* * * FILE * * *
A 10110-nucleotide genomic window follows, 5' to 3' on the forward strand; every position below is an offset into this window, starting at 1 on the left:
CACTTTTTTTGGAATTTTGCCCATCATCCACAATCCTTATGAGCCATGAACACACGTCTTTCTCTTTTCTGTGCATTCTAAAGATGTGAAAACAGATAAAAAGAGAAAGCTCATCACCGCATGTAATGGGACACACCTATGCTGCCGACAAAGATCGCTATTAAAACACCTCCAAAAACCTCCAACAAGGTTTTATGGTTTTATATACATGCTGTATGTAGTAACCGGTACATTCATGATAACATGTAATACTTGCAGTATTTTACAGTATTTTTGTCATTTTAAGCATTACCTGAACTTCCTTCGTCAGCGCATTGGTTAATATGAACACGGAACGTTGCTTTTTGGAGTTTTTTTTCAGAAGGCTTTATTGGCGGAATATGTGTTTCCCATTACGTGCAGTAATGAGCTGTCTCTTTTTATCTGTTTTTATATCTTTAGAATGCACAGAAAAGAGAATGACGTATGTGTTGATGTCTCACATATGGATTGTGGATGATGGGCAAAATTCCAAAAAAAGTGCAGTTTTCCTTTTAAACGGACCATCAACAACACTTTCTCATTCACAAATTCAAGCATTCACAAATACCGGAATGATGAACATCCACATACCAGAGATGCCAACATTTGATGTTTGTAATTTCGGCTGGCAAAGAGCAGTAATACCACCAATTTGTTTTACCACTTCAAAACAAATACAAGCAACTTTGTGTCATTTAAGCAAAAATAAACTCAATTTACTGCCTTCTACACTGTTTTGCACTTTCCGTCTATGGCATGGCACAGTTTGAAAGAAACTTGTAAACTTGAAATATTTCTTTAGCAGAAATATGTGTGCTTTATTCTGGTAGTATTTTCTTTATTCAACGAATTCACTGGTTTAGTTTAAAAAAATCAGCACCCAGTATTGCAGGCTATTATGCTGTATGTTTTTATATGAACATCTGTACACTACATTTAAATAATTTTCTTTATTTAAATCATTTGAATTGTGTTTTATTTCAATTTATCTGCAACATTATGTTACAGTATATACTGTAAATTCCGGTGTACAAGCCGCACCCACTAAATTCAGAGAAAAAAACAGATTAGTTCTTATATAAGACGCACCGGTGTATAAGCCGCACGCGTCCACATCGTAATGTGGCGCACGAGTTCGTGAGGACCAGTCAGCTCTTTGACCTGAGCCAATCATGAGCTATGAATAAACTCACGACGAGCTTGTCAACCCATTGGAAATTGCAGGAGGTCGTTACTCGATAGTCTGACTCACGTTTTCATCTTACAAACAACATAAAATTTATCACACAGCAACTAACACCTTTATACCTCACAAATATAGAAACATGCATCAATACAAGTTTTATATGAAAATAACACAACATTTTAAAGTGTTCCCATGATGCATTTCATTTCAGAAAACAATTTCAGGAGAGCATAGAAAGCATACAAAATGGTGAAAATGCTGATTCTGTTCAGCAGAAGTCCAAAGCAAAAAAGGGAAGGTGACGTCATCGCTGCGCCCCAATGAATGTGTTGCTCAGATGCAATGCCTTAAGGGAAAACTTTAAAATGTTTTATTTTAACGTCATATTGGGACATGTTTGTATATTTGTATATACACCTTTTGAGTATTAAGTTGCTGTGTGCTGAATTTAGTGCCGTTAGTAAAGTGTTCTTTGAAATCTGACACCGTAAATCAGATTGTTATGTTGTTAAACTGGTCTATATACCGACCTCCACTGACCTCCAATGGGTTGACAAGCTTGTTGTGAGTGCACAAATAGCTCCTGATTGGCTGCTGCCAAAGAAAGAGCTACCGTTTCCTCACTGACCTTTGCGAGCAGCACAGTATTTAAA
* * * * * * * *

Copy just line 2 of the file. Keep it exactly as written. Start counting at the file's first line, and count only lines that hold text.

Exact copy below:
CACTTTTTTTGGAATTTTGCCCATCATCCACAATCCTTATGAGCCATGAACACACGTCTTTCTCTTTTCTGTGCATTCTAAAGATGTGAAAACAGATAAAAAGAGAAAGCTCATCACCGCATGTAATGGGACACACCTATGCTGCCGACAAAGATCGCTATTAAAACACCTCCAAAAACCTCCAACAAGGTTTTATGGTTTTATATACATGCTGTATGTAGTAACCGGTACATTCATGATAACATGTAATACTTGCAGTATTTTACAGTATTTTTGTCATTTTAAGCATTACCTGAACTTCCTTCGTCAGCGCATTGGTTAATATGAACACGGAACGTTGCTTTTTGGAGTTTTTTTTCAGAAGGCTTTATTGGCGGAATATGTGTTTCCCATTACGTGCAGTAATGAGCTGTCTCTTTTTATCTGTTTTTATATCTTTAGAATGCACAGAAAAGAGAATGACGTATGTGTTGATGTCTCACATATGGATTGTGGATGATGGGCAAAATTCCAAAAAAAGTGCAGTTTTCCTTTTAAACGGACCATCAACAACACTTTCTCATTCACAAATTCAAGCATTCACAAATACCGGAATGATGAACATCCACATACCAGAGATGCCAACATTTGATGTTTGTAATTTCGGCTGGCAAAGAGCAGTAATACCACCAATTTGTTTTACCACTTCAAAACAAATACAAGCAACTTTGTGTCATTTAAGCAAAAATAAACTCAATTTACTGCCTTCTACACTGTTTTGCACTTTCCGTCTATGGCATGGCACAGTTTGAAAGAAACTTGTAAACTTGAAATATTTCTTTAGCAGAAATATGTGTGCTTTATTCTGGTAGTATTTTCTTTATTCAACGAATTCACTGGTTTAGTTTAAAAAAATCAGCACCCAGTATTGCAGGCTATTATGCTGTATGTTTTTATATGAACATCTGTACACTACATTTAAATAATTTTCTTTATTTAAATCATTTGAATTGTGTTTTATTTCAATTTATCTGCAACATTATGTTACAGTATATACTGTAAATTCCGGTGTACAAGCCGCACCCACTAAATTCAGAGAAAAAAACAGATTAGTTCTTATATAAGACGCACCGGTGTATAAGCCGCACGCGTCCACATCGTAATGTGGCGCACGAGTTCGTGAGGACCAGTCAGCTCTTTGACCTGAGCCAATCATGAGCTATGAATAAACTCACGACGAGCTTGTCAACCCATTGGAAATTGCAGGAGGTCGTTACTCGATAGTCTGACTCACGTTTTCATCTTACAAACAACATAAAATTTATCACACAGCAACTAACACCTTTATACCTCACAAATATAGAAACATGCATCAATACAAGTTTTATATGAAAATAACACAACATTTTAAAGTGTTCCCATGATGCATTTCATTTCAGAAAACAATTTCAGGAGAGCATAGAAAGCATACAAAATGGTGAAAATGCTGATTCTGTTCAGCAGAAGTCCAAAGCAAAAAAGGGAAGGTGACGTCATCGCTGCGCCCCAATGAATGTGTTGCTCAGATGCAATGCCTTAAGGGAAAACTTTAAAATGTTTTATTTTAACGTCATATTGGGACATGTTTGTATATTTGTATATACACCTTTTGAGTATTAAGTTGCTGTGTGCTGAATTTAGTGCCGTTAGTAAAGTGTTCTTTGAAATCTGACACCGTAAATCAGATTGTTATGTTGTTAAACTGGTCTATATACCGACCTCCACTGACCTCCAATGGGTTGACAAGCTTGTTGTGAGTGCACAAATAGCTCCTGATTGGCTGCTGCCAAAGAAAGAGCTACCGTTTCCTCACTGACCTTTGCGAGCAGCACAGTATTTAAA